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Title: Computational analyses of small molecules activity from phenotypic screens
Author: Zoufir, Azedine
ISNI:       0000 0004 7968 3616
Awarding Body: University of Cambridge
Current Institution: University of Cambridge
Date of Award: 2019
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Drug discovery is no longer relying on the one gene-one disease paradigm nor on target-based screening alone to discover new drugs. Phenotypic-based screening is regaining momentum to discover new compounds since those assays provide an environment closer to the physiological state of the disease and allow to better anticipate off-target effects and other factors that can limit the efficacy of the drugs. However, uncovering the mechanism of action of the compounds active in those assays relies on in vitro techniques that are expensive and time- consuming. In silico approaches are therefore beneficial to prioritise mechanism of action hypotheses to be tested in such systems. In this thesis, the use of machine learning algorithms for in silico ligand-target prediction for target deconvolution in phenotypic screening datasets was investigated. A computational workflow is presented in Chapter 2, that allows to improve the coverage of mechanism of action hypotheses obtained by combining two conceptually different target prediction algorithms. These models rely on the principle that two structurally similar compounds are likely to have the same target. In Chapter 3 of this thesis, it was shown that structural similarity and the similarity in phenotypic activity are correlated, and the fraction of phenotypically similar compounds that can be expected for an increase in structural similarity was subsequently quantified. Morgan fingerprints were also found to be less sensitive to the dataset employed in these analyses than two other commonly used molecular descriptors. In Chapter 4, the mechanism of action hypotheses obtained through target prediction was compared to those obtained by extracting experimental bioactivity data of compounds active in phenotypic assays. It was then showed that the mechanism of action hypotheses generated from these two types of approach agreed where a large number of compounds were active in the phenotypic assay. When there were fewer compounds active in the phenotypic assay, target prediction complemented the use of experimental bioactivity data and allowed to uncover alternative mechanisms of action for compounds active in these assays. Finally, the in silico target prediction workflow described in Chapter 2 was applied in Chapter 5 to deconvolute the activity of compounds in a kidney cyst growth reduction assay, aimed at discovering novel therapeutic opportunities for polycystic kidney disease. A metric was developed to rank predicted targets according to the activity of the compounds driving their prediction. Gene expression data and occurrences in the literature were combined with the target predictions to further narrow down the most probable mechanisms of action of cyst growth reducing compounds in the screen. Two target predictions were proposed as a potential mechanism for the reduction of kidney cyst growth, one of which agreed with docking studies.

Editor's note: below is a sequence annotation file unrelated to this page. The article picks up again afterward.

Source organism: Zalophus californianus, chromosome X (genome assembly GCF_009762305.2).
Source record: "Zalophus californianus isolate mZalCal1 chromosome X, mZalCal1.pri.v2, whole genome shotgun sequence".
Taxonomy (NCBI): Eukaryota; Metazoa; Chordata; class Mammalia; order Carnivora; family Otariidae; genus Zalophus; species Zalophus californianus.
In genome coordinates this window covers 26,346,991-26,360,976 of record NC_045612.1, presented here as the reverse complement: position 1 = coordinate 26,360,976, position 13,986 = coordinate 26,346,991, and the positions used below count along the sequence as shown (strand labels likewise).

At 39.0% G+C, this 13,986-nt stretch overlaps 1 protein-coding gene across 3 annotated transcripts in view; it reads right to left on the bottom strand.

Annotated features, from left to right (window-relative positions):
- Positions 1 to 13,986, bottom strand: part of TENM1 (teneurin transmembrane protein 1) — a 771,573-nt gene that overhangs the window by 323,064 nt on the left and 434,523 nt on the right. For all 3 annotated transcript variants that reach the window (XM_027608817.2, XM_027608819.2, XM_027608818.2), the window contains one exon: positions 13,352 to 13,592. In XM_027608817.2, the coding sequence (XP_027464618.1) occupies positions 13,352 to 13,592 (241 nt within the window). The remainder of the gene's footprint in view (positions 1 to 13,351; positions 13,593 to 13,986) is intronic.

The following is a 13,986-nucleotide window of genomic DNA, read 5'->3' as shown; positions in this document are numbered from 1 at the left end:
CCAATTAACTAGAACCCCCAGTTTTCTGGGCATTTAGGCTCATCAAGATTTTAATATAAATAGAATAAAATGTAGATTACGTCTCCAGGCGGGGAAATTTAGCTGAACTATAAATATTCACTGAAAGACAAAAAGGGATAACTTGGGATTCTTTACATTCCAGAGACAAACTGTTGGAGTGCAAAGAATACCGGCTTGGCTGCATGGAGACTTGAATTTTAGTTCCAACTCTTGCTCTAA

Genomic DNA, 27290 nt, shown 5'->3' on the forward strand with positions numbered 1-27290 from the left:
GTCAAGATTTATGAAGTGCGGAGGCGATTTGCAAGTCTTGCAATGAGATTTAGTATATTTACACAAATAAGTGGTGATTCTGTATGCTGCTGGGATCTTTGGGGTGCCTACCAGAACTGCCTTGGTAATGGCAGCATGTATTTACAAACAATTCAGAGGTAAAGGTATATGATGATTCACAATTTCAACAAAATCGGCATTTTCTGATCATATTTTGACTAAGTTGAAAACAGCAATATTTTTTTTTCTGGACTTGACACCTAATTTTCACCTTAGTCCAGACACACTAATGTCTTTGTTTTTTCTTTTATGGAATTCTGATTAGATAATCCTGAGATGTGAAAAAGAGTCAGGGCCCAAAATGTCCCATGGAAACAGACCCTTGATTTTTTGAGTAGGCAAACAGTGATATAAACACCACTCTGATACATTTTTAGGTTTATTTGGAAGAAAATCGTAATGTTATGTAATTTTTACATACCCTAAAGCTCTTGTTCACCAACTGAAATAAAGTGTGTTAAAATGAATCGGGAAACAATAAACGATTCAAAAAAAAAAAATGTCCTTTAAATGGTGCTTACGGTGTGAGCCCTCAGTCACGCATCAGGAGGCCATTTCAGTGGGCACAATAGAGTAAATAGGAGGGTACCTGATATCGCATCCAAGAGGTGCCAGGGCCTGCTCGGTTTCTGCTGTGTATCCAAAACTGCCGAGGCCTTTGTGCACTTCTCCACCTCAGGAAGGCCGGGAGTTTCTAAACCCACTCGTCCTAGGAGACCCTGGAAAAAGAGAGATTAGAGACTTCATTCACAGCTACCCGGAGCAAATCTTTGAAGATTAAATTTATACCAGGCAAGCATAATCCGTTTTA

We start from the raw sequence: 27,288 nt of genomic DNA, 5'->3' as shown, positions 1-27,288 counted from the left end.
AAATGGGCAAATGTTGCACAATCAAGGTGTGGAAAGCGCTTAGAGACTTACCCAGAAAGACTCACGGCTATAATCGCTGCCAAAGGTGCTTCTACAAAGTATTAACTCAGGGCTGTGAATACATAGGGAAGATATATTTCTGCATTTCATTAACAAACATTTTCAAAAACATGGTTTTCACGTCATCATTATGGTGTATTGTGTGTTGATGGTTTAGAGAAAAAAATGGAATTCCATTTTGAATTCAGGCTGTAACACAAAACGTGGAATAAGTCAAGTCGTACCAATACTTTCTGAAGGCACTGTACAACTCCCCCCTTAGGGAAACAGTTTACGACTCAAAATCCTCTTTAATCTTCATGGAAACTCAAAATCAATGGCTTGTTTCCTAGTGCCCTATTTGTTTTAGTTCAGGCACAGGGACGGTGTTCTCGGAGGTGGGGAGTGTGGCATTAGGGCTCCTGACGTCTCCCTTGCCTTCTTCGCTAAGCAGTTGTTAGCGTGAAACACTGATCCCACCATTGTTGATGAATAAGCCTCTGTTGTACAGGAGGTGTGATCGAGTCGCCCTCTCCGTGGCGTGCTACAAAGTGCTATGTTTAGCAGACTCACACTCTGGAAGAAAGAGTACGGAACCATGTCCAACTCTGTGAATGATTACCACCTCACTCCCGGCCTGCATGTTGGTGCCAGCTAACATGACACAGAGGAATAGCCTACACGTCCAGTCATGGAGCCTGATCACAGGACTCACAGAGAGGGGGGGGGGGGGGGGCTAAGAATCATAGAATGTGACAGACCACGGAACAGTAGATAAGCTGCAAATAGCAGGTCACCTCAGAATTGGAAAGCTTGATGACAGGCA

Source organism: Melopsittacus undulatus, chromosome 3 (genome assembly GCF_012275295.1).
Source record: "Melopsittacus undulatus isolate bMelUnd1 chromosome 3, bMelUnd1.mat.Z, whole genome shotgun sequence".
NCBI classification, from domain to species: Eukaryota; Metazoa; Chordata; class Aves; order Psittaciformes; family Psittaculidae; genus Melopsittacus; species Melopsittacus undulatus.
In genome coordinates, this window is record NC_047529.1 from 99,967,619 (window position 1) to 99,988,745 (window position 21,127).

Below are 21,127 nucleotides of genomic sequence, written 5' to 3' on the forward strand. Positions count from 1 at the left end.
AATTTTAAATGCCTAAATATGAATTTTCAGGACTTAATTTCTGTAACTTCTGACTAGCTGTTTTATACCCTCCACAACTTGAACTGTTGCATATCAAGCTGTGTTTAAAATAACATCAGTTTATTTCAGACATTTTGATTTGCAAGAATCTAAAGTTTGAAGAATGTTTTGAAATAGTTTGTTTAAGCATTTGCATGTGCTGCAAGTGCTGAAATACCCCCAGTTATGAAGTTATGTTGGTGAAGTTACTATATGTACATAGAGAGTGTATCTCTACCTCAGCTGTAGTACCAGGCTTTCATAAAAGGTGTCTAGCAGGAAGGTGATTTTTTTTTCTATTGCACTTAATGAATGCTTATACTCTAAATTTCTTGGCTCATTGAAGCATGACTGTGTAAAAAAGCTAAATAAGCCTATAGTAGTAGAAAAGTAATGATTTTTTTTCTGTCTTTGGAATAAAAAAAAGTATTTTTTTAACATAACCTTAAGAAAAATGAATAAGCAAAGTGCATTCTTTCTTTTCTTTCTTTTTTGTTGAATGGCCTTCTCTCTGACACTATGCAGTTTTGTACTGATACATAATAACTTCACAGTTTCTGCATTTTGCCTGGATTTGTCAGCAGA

Supervisor: Bender, Andreas Sponsor: European Research Council
Qualification Name: Thesis (Ph.D.) Qualification Level: Doctoral
Keywords: Drug discovery ; Cheminformatics ; Chemoinformatics ; Phenotypic Screening ; Target Prediction ; Structural Bioinformatics ; Machine Learning ; Bayesian Statistics ; Self Organising Maps ; Polycystic Kidney Disease